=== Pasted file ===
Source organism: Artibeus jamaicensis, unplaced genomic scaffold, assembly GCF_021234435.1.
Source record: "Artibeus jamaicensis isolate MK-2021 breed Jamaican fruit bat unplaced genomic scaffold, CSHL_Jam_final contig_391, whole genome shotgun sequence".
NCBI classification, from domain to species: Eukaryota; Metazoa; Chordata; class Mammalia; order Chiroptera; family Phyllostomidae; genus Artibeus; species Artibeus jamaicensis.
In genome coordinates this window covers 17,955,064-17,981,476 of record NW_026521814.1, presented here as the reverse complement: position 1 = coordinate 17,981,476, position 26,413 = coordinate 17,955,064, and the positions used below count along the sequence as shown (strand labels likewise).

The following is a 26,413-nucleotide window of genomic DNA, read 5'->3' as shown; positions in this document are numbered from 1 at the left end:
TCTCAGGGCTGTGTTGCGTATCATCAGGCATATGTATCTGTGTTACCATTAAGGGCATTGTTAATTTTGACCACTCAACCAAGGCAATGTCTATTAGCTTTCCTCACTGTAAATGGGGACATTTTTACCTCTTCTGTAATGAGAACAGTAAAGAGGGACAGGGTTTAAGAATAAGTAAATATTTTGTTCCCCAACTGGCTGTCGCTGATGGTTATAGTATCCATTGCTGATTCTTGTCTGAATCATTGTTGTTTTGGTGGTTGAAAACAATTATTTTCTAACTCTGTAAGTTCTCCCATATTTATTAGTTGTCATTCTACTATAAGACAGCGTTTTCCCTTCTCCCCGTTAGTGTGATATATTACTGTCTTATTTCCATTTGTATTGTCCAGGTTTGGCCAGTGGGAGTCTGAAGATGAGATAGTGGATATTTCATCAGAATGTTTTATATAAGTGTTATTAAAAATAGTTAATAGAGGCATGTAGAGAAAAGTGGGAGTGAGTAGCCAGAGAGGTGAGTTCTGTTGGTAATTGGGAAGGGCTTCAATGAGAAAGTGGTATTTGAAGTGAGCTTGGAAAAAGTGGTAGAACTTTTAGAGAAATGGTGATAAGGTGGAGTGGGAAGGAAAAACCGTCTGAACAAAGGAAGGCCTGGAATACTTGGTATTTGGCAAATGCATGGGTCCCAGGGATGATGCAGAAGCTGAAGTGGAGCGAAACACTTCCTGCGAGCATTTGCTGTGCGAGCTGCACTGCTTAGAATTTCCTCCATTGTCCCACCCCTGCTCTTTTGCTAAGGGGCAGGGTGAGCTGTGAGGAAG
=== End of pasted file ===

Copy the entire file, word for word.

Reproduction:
Source organism: Artibeus jamaicensis, unplaced genomic scaffold, assembly GCF_021234435.1.
Source record: "Artibeus jamaicensis isolate MK-2021 breed Jamaican fruit bat unplaced genomic scaffold, CSHL_Jam_final contig_391, whole genome shotgun sequence".
NCBI classification, from domain to species: Eukaryota; Metazoa; Chordata; class Mammalia; order Chiroptera; family Phyllostomidae; genus Artibeus; species Artibeus jamaicensis.
In genome coordinates this window covers 17,955,064-17,981,476 of record NW_026521814.1, presented here as the reverse complement: position 1 = coordinate 17,981,476, position 26,413 = coordinate 17,955,064, and the positions used below count along the sequence as shown (strand labels likewise).

The following is a 26,413-nucleotide window of genomic DNA, read 5'->3' as shown; positions in this document are numbered from 1 at the left end:
TCTCAGGGCTGTGTTGCGTATCATCAGGCATATGTATCTGTGTTACCATTAAGGGCATTGTTAATTTTGACCACTCAACCAAGGCAATGTCTATTAGCTTTCCTCACTGTAAATGGGGACATTTTTACCTCTTCTGTAATGAGAACAGTAAAGAGGGACAGGGTTTAAGAATAAGTAAATATTTTGTTCCCCAACTGGCTGTCGCTGATGGTTATAGTATCCATTGCTGATTCTTGTCTGAATCATTGTTGTTTTGGTGGTTGAAAACAATTATTTTCTAACTCTGTAAGTTCTCCCATATTTATTAGTTGTCATTCTACTATAAGACAGCGTTTTCCCTTCTCCCCGTTAGTGTGATATATTACTGTCTTATTTCCATTTGTATTGTCCAGGTTTGGCCAGTGGGAGTCTGAAGATGAGATAGTGGATATTTCATCAGAATGTTTTATATAAGTGTTATTAAAAATAGTTAATAGAGGCATGTAGAGAAAAGTGGGAGTGAGTAGCCAGAGAGGTGAGTTCTGTTGGTAATTGGGAAGGGCTTCAATGAGAAAGTGGTATTTGAAGTGAGCTTGGAAAAAGTGGTAGAACTTTTAGAGAAATGGTGATAAGGTGGAGTGGGAAGGAAAAACCGTCTGAACAAAGGAAGGCCTGGAATACTTGGTATTTGGCAAATGCATGGGTCCCAGGGATGATGCAGAAGCTGAAGTGGAGCGAAACACTTCCTGCGAGCATTTGCTGTGCGAGCTGCACTGCTTAGAATTTCCTCCATTGTCCCACCCCTGCTCTTTTGCTAAGGGGCAGGGTGAGCTGTGAGGAAG